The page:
When the dancing continued US Tribal Agents attempted to arrest Sitting Bull on

When the dancing continued us tribal agents attempted

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The Army ordered Sitting Bull to end the Ghost Dance. When the dancing continued, U.S. Tribal Agents attempted to arrest Sitting Bull on December 15, 1890. Sitting Bull was killed in the attempt, along with seven members of his tribe and eight tribal agents” (Nevada Magazine). Although the United States Army believed they had reason to intervene with Ghost Dance simply out of fear, the reality is that Ghost Dance wasn’t actually harming anyone, and should’ve been treated with far more respect rather than hostility.The case of Sitting Bull’s death wasn’t the only instance where the United States Army became quite involved with Ghost Dance. On December 28, 1890, only a mere thirteen days after Sitting Bull’s death, the United States Army tried to stop Ghost Dance once again, by taking away all of the guns and other weapons from the Lakota Indian tribe. This event became known as The Wounded Knee Massacre, because it took place entirely on the banks of Wounded Knee Creek in South Dakota. Because one Lakota Indian did not understand that he was ordered to give up his gun, or perhaps refused to do so, a gunshot was fired, which lead the United States Army to order open fire on the Lakota Indian tribe. At the Wounded Knee Massacre, 178 people were killed, including Lakota Indian men, women, children, and United States Army personnel (Nevada Magazine). This event and the event of Sitting Bull’s death brought a rather quick fade-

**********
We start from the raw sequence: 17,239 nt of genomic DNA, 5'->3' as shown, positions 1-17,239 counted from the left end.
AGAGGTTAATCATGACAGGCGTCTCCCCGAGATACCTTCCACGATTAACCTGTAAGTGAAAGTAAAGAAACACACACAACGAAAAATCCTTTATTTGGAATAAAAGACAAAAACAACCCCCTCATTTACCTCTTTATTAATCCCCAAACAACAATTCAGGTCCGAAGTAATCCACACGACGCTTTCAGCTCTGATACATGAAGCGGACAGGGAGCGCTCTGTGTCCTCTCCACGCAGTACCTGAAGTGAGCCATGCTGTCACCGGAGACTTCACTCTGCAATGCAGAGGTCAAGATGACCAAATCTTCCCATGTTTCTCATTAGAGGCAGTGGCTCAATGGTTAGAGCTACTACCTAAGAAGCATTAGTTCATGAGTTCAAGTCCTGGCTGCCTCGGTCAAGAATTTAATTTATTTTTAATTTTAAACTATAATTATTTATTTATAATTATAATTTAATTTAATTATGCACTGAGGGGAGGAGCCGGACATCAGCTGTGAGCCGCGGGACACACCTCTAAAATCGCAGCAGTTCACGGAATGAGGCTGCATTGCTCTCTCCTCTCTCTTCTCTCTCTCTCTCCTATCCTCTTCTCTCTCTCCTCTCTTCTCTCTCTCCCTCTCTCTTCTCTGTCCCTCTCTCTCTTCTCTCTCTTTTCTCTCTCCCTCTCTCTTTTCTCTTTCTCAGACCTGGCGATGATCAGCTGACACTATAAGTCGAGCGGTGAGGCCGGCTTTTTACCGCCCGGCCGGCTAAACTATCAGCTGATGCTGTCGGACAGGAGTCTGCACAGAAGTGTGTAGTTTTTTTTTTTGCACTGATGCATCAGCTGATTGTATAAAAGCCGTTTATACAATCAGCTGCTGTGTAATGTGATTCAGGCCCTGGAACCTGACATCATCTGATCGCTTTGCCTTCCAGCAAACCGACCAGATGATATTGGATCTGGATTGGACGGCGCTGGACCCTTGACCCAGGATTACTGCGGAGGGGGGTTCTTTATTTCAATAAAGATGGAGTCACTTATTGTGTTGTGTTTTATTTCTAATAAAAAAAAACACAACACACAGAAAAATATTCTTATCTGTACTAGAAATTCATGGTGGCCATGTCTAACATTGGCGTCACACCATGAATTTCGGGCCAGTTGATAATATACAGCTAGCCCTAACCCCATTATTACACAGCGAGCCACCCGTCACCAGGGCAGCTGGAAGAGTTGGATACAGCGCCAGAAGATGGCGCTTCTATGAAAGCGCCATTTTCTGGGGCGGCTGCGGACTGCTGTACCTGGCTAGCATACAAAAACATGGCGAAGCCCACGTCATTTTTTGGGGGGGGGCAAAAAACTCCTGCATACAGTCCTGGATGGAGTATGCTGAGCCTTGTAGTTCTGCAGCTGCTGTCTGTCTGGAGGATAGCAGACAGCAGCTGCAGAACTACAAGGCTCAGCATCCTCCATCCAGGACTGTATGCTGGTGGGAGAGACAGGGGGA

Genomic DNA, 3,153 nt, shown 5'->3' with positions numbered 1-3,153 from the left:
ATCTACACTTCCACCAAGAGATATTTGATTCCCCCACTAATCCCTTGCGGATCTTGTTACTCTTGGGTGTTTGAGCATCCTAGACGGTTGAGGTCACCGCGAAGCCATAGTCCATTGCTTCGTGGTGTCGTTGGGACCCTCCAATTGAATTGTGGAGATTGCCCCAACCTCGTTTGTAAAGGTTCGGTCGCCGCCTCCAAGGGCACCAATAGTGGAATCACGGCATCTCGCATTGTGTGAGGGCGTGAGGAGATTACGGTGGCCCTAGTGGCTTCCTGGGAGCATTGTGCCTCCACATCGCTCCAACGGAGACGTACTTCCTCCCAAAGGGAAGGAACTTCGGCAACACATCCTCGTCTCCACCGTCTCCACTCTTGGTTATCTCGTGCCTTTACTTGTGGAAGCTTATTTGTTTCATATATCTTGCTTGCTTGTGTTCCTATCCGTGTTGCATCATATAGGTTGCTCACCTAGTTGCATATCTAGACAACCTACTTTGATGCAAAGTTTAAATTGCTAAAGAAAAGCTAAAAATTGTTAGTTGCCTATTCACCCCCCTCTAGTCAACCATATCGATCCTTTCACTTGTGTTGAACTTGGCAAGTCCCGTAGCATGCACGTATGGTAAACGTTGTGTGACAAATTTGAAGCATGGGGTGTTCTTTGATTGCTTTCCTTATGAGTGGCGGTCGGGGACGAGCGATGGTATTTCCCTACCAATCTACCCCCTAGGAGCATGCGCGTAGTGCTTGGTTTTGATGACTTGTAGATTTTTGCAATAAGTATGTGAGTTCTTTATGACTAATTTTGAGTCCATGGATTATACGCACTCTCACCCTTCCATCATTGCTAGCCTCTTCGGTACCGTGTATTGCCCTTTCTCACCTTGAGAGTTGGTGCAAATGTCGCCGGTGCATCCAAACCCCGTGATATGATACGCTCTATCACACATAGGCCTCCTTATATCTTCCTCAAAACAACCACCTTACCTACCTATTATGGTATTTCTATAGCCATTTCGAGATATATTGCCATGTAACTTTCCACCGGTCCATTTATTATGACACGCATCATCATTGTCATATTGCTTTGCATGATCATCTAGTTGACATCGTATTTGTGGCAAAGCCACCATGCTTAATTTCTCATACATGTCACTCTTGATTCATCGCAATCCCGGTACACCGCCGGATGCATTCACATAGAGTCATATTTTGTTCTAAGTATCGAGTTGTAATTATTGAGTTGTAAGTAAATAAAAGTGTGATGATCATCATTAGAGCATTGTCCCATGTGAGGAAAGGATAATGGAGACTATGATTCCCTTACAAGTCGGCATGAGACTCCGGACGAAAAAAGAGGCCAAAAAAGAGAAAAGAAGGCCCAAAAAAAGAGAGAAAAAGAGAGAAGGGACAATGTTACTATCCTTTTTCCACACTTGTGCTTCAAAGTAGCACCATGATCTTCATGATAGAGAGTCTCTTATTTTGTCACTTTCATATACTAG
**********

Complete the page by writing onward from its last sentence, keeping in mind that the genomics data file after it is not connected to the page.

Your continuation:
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out to the religion of Ghost Dance. It seemed as though Ghost Dance had left almost as quickly as it had become well known.Interestingly, Wovoka had quite a Christian influence after his father died and he moved in with the Wilson family. Because of this, it can be seen that Ghost Dance, while keeping in touch with traditional Native American beliefs, actually had much Christian influence. According to Legends of America, Wovoka “also told them to remain peaceful and keep the reason for the dance from the Whites” (Legends of America). Although the dance did bring some violence in the cases of Sitting Bull’s death and the Wounded Knee
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  • Fall '11
  • Tiedman
  • Sitting Bull, Wounded Knee Massacre, Ghost Dance

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